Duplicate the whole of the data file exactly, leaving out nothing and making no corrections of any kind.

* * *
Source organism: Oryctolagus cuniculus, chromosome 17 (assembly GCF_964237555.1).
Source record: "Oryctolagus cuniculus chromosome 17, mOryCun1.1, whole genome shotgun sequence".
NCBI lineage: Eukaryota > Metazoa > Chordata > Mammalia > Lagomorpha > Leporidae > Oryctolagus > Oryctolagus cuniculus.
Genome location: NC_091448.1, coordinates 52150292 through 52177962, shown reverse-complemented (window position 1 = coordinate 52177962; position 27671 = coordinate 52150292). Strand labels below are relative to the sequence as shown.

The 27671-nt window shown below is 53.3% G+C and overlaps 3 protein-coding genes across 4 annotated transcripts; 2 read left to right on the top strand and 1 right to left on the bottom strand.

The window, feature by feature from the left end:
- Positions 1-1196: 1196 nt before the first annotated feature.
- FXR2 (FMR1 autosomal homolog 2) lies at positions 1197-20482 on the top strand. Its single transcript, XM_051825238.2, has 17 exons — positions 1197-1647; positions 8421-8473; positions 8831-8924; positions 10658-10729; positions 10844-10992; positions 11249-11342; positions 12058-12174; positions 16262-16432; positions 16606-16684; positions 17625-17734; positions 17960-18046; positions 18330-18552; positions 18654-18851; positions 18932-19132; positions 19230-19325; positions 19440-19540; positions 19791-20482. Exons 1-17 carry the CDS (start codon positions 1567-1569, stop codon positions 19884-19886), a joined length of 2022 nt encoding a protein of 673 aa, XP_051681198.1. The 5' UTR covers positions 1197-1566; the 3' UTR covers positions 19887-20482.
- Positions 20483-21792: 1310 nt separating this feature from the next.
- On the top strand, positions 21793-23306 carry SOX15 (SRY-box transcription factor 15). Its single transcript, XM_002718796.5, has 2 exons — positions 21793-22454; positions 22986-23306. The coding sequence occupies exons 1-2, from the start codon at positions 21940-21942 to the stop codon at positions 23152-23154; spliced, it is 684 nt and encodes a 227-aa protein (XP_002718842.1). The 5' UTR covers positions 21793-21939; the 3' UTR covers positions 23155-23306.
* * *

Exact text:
Source organism: Oryctolagus cuniculus, chromosome 17 (assembly GCF_964237555.1).
Source record: "Oryctolagus cuniculus chromosome 17, mOryCun1.1, whole genome shotgun sequence".
NCBI lineage: Eukaryota > Metazoa > Chordata > Mammalia > Lagomorpha > Leporidae > Oryctolagus > Oryctolagus cuniculus.
Genome location: NC_091448.1, coordinates 52150292 through 52177962, shown reverse-complemented (window position 1 = coordinate 52177962; position 27671 = coordinate 52150292). Strand labels below are relative to the sequence as shown.

The 27671-nt window shown below is 53.3% G+C and overlaps 3 protein-coding genes across 4 annotated transcripts; 2 read left to right on the top strand and 1 right to left on the bottom strand.

The window, feature by feature from the left end:
- Positions 1-1196: 1196 nt before the first annotated feature.
- FXR2 (FMR1 autosomal homolog 2) lies at positions 1197-20482 on the top strand. Its single transcript, XM_051825238.2, has 17 exons — positions 1197-1647; positions 8421-8473; positions 8831-8924; positions 10658-10729; positions 10844-10992; positions 11249-11342; positions 12058-12174; positions 16262-16432; positions 16606-16684; positions 17625-17734; positions 17960-18046; positions 18330-18552; positions 18654-18851; positions 18932-19132; positions 19230-19325; positions 19440-19540; positions 19791-20482. Exons 1-17 carry the CDS (start codon positions 1567-1569, stop codon positions 19884-19886), a joined length of 2022 nt encoding a protein of 673 aa, XP_051681198.1. The 5' UTR covers positions 1197-1566; the 3' UTR covers positions 19887-20482.
- Positions 20483-21792: 1310 nt separating this feature from the next.
- On the top strand, positions 21793-23306 carry SOX15 (SRY-box transcription factor 15). Its single transcript, XM_002718796.5, has 2 exons — positions 21793-22454; positions 22986-23306. The coding sequence occupies exons 1-2, from the start codon at positions 21940-21942 to the stop codon at positions 23152-23154; spliced, it is 684 nt and encodes a 227-aa protein (XP_002718842.1). The 5' UTR covers positions 21793-21939; the 3' UTR covers positions 23155-23306.